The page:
HANG TIME HEADQUARTERS — Sometimes a reintroduction is necessary.
For Minnesota Timberwolves All-Star power forward Kevin Love, who went off for 31 points and 17 rebounds in his team’s 120-115 OT win over the Orlando Magic Wednesday night, the season-opener was a reintroduction and a reminder that he’s among the NBA’s best players at his position and overall, too.
Love has been a forgotten man of sorts in the lead up to this season. When injuries limit you to just a combined 73 games in each of the past two seasons, you are the mercy of the what-have-you-done-lately crowd. Aside from some stellar post-work for the gold medal-winning U.S. Team at the London Olympics, we haven’t seen a ton of the Love we saw against the Magic.
The fierce rebounder, inside-out scorer and clutch performer who was on display at the Target Center is a different monster than the Love we saw a couple of seasons ago. He’s older (if 25 counts as older), wiser and much more in tune with not only his own game but with the Timberwolves will need from him if they are going to give serious chase to the playoff bid they’ve been talking about in the Twin Cities all summer.
The supporting cast finally looks solid with Ricky Rubio, Dante Cunningham, Kevin Martin, Nikola Pekovic, Derrick Williams, Alexey Shved, Corey Brewer and J.J. Barea, to name basically the entire core group, helping fight the playoff-chase fight.
Love will be the workhorse, of course.
But he’ll need each and every one of those other guys to deliver the Timberwolves from the lottery perch they have occupied for years. Because if we’ve learned anything from observing Love and his All-Star peers in recent seasons, we’ve learned that it takes a small village of stars and quality role players to raise a franchise out of the abyss.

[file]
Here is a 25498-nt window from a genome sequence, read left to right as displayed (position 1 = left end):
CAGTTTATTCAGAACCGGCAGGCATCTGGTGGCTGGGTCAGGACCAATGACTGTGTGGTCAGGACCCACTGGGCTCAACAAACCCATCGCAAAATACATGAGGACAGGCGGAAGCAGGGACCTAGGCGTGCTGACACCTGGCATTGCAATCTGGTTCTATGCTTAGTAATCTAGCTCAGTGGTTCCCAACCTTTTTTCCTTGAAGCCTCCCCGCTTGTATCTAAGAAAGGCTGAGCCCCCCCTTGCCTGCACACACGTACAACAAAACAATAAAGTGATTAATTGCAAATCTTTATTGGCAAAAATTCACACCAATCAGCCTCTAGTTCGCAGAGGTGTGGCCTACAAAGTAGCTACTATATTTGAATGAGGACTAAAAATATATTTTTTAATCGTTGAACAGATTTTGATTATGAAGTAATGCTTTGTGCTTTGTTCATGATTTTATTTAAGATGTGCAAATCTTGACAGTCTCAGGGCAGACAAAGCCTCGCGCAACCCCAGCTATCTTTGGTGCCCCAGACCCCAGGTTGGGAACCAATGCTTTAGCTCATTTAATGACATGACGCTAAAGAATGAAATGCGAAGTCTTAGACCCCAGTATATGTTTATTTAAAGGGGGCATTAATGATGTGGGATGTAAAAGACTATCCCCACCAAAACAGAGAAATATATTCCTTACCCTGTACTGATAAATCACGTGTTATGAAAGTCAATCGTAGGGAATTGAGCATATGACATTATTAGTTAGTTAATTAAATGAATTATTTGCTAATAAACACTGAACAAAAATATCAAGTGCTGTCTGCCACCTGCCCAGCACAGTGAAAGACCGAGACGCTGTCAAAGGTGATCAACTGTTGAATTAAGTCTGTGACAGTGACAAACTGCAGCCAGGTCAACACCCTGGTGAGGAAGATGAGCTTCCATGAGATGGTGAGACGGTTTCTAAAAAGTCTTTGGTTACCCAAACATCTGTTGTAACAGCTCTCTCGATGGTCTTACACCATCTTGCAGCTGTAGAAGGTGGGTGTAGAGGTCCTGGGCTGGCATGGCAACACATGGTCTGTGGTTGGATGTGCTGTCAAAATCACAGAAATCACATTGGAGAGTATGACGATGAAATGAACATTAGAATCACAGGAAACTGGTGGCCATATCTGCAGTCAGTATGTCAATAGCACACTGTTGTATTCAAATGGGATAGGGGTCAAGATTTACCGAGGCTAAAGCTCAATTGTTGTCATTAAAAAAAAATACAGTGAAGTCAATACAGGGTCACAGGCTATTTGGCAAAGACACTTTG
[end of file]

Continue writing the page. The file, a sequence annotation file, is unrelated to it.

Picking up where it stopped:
It’s funny, though, how quickly people tend to forget. After the 2011-12 season, there was a healthy debate about whether Love, the L.A. Clippers’ Blake Griffin or the Portland Trail Blazers’ LaMarcus Aldridge — all of whom are All-Stars — would be the best young power forward in the game by now. They have all accomplished a great deal, individually, the past few seasons, solidifying their positions at the position for the foreseeable future.
But I’d argue that Love, when healthy, eases ahead of both Griffin and Aldridge with a complete game that the other two are still working to polish. He rebounds better than both, scores in more ways (courtesy of range that extends well beyond the 3-point line), while stepping up in clutch situations like a player who has spent twice as many seasons in the league than he actually has.
As long as Love stays healthy, the Timberwolves’ playoff dream lives on!